checking battery voltage

Hello,..

I am developing a birth alert for horses with a Funnel board and a 3 axis sensor. The board is fed with a LiPo pack and works great. But one thing bothers me...the power supply itself.

How can i make a sensor with this setup to check the state off the LiPo. I suppose i can't check it's own powersupply (ground loop or something like that).

Does anybody have a clue how to do that (optocoupler???)

Thanks for al the idea's :)

Greetings

Jari

you can read the battery level through a voltage divider. If you are using a two cell pack (7.4 volts nominal) than you can use two equal value resistors – anything from 1k to 10k would work.

I posted some more information including a sketch here: http://www.arduino.cc/cgi-bin/yabb2/YaBB.pl?num=1199738420/8#8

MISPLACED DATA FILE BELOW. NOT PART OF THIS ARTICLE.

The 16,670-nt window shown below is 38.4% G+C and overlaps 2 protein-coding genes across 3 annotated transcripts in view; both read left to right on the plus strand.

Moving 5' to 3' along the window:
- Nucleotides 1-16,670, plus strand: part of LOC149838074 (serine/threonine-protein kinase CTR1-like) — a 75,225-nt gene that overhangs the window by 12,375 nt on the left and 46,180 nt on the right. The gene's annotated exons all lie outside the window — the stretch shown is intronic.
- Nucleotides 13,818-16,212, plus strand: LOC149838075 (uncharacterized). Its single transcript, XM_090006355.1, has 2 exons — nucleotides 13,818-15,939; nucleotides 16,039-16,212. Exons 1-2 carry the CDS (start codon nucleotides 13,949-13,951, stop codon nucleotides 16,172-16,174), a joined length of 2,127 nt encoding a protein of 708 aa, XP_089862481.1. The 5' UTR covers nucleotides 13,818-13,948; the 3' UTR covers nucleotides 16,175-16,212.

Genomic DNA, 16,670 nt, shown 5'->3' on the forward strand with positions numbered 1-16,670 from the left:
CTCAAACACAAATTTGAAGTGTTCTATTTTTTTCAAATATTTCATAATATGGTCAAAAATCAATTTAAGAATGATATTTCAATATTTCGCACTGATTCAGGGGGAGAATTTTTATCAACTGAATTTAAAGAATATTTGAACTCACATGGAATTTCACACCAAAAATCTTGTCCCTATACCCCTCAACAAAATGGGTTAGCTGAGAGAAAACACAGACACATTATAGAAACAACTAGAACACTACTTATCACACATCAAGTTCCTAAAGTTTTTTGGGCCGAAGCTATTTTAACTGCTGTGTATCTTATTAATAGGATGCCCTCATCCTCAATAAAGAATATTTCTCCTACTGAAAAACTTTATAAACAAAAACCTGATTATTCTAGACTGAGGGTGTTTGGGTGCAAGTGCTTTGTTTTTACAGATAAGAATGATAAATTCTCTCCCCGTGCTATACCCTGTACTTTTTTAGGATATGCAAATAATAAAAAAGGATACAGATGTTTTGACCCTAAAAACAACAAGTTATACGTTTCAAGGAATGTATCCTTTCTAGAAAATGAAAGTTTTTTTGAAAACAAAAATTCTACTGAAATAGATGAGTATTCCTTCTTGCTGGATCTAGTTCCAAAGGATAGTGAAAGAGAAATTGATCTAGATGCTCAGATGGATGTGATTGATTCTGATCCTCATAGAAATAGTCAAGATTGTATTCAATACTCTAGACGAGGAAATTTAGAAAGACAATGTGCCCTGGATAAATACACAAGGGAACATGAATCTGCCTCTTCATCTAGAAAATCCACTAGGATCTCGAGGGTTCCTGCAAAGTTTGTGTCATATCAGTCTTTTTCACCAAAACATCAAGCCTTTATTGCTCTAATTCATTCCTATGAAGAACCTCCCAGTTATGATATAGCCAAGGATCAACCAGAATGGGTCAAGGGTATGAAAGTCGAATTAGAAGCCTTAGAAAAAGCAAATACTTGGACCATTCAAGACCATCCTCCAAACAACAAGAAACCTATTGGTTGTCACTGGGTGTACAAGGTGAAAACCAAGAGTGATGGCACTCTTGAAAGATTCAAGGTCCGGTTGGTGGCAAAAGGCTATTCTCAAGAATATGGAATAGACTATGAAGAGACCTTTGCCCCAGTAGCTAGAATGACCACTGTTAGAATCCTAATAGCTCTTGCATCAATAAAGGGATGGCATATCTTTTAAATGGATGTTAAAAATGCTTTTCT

Thanks ;D for the answer. That helps a lot...but, can the arduino measure it's own supply? Wil that work good?

I don't need a voltage diveder because the batt is only 1 LiPo...so below 5 Volt.

Greetz

Jari

Sorry, I am not familiar with the funnel board so can’t say more about the best way of connecting it up. Does the funnel board use a regulator to drop the battery voltage?

either way, you would probably still use a voltage divider. If it has a regulator you can use the default voltage reference (probably 3.3 volts) If it doesn’t you would need to use the internal reference (see this page for how to change the reference: http://arduino.cc/en/Reference/AnalogReference?from=Reference.AREF)

The code in the sketch and the resistor values may need to be altered depending on how its connected, but the principle is the same, analogRead can monitor a battery voltage as long is the value fed to the pin is less than the voltage reference being used.

The funnel is the same as the lilipad.

So what you are saing is that the voltage provided to the analog port must be less than the reference voltage. And than i can measure the batt. voltage? The easy way is indeed with a voltage diveder. I wil try it for sure :)